Manufacturers are always looking for ways to keep ahead of the competition. And with advancements in bonding technologies, they’ve been able to explore new ways in doing just that. Industrial-grade, double-sided acrylic foam tapes such as 3M™ VHB™ Tapes are increasingly being used in place of more traditional mechanical fasteners such as screws, rivets, bolts, and welds—in order to permanently bond components together.
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Oerlikon announced today that it has signed an agreement to acquire Scoperta Inc., an innovative solution provider in advanced materials development, based in California, USA.
Would you roll down the driveway on a scooter without bolts, rivets, or mechanical fasteners of any kind? 3M scientists Michael Leighton and Brent Bystrom would. And they did.
GKN Powder Metallurgy, the world leader in powder metallurgy, has joined forces with EOS, the global technology and quality leader in high-end additive manufacturing (AM), to lead the way in business-to-business industrial 3D printing.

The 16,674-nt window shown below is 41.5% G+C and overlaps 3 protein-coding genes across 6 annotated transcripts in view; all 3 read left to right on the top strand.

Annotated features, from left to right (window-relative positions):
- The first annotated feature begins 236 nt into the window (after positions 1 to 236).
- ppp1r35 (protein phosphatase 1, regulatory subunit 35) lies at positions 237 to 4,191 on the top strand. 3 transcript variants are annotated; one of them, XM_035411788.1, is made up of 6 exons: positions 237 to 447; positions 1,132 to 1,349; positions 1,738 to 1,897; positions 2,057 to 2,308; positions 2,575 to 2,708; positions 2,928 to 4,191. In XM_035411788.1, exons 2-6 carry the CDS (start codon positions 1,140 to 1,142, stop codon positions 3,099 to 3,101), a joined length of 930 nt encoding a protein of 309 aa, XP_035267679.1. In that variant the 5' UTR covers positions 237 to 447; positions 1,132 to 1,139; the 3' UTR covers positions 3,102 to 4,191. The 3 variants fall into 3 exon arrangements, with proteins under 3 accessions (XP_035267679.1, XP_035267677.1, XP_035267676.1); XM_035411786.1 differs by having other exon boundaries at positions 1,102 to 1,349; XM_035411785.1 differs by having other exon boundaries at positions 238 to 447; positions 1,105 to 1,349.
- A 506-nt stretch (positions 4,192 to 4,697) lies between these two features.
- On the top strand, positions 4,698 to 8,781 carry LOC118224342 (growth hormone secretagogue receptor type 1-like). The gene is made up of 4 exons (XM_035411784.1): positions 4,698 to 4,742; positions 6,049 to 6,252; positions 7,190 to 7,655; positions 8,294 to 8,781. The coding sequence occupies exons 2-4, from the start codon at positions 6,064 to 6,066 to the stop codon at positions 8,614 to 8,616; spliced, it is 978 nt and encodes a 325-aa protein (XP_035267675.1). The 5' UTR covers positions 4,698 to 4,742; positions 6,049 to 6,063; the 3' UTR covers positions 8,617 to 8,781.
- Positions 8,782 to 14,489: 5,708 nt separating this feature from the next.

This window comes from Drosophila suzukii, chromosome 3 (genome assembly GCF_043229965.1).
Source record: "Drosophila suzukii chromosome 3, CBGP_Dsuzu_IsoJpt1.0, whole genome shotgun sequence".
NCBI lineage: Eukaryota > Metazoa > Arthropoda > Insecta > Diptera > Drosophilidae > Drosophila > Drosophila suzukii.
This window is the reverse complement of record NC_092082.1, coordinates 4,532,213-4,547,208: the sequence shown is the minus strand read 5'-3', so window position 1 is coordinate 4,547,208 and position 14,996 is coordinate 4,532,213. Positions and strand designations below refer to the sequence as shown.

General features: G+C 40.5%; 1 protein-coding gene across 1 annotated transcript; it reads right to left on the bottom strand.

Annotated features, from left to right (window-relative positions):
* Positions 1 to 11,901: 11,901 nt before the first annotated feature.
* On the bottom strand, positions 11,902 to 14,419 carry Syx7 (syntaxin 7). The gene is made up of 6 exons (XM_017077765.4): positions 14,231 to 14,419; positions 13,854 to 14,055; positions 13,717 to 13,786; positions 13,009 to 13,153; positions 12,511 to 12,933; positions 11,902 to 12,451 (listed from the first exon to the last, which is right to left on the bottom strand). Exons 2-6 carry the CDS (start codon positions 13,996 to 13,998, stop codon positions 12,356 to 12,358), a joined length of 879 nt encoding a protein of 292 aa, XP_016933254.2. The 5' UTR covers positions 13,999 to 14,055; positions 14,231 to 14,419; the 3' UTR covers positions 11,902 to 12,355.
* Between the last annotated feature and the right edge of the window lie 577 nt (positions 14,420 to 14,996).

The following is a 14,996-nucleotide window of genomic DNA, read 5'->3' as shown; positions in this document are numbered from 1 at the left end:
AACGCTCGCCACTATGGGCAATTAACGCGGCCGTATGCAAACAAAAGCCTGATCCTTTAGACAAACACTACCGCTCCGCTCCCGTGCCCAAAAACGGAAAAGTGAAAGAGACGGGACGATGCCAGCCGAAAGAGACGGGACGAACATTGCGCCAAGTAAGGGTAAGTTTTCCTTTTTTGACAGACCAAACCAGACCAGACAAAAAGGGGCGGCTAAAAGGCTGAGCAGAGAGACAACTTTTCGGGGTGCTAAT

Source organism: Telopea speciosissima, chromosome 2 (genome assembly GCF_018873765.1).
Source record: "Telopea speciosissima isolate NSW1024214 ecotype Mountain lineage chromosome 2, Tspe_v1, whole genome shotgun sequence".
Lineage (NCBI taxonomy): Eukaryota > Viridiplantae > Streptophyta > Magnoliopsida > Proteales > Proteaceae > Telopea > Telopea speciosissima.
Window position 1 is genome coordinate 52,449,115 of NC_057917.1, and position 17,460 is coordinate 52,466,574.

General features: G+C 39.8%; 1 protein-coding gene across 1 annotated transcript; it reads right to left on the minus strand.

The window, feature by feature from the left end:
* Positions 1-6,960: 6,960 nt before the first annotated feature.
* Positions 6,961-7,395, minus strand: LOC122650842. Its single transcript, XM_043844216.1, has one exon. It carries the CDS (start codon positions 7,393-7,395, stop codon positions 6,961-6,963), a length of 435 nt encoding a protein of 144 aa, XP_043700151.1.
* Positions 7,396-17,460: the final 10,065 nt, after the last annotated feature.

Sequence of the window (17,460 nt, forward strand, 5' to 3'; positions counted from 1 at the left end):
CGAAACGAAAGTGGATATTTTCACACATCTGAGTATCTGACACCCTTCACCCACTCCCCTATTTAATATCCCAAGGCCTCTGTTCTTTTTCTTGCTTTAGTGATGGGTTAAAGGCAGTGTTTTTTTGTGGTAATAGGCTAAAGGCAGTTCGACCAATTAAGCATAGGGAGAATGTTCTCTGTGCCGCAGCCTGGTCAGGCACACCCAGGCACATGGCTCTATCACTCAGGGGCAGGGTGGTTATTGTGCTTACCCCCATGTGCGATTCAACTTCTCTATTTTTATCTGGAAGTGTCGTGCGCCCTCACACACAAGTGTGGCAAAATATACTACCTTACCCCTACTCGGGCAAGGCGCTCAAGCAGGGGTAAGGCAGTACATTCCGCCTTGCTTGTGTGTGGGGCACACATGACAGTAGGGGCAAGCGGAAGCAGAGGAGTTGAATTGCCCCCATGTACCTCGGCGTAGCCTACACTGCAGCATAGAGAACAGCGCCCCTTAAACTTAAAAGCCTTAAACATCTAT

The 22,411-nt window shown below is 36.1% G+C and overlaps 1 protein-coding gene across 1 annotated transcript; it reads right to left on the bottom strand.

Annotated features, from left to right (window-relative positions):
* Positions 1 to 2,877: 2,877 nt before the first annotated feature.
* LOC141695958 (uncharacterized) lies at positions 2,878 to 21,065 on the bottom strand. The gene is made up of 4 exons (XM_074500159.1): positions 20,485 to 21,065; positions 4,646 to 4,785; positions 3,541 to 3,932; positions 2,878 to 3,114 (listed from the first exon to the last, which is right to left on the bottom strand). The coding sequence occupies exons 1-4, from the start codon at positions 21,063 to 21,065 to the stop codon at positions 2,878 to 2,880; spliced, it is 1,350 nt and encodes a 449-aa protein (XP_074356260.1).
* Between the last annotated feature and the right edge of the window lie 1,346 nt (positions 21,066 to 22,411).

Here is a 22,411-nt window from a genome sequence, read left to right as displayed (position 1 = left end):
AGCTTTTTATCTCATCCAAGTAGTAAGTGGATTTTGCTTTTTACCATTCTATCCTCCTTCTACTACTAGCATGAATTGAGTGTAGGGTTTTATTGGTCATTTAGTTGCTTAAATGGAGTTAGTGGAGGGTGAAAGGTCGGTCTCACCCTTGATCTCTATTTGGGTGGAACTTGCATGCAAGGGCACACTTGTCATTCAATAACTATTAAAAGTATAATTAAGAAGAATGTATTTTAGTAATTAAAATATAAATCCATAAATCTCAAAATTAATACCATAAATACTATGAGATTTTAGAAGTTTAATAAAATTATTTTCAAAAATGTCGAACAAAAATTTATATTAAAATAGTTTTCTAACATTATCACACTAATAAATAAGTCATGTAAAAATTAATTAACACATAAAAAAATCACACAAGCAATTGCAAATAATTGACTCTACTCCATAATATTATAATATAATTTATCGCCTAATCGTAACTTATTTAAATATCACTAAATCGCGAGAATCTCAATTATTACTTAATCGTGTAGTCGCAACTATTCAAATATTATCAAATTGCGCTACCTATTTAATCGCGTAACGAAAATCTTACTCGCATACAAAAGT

The demand for titanium components by the aerospace industry began as a whisper about 15 years ago and steadily grew to a sustained, raucous shout over the last five and likely won’t quiet for several more.
Researchers at Penn State University (University Park, PA) have devised a novel method for sintering, a widely used manufacturing process for powdered materials. The new process, which uses much less time and energy than current approaches, could have global implications on manufacturing and energy savings and pave the way for new discoveries.
Data mining and Big Data are hot topics. Your company develops process mining software; how does it differ from data mining?
Additive manufacturing is both growing and coping with growing pains. Companies “have to find ways to streamline” polishing and other finishing processes of 3D printed parts, industry consultant Terry Wohlers said today during a speech at RAPID + TCT.
Carbon fiber is a magical material. That or similar comments were heard over and over from Roosevelt High School (Seattle) students attending a Composites 101 Workshop held at the National Resource Center for Materials Technology Education (MatEdU), a National Science Foundation Advanced Technological Education (ATE)-sponsored program at Edmonds Community College (Lynnwood, WA).
As inventive and imaginative as 3D printer technology is, so are the materials that R&D labs have come up with to build parts, including conductive thermoplastics.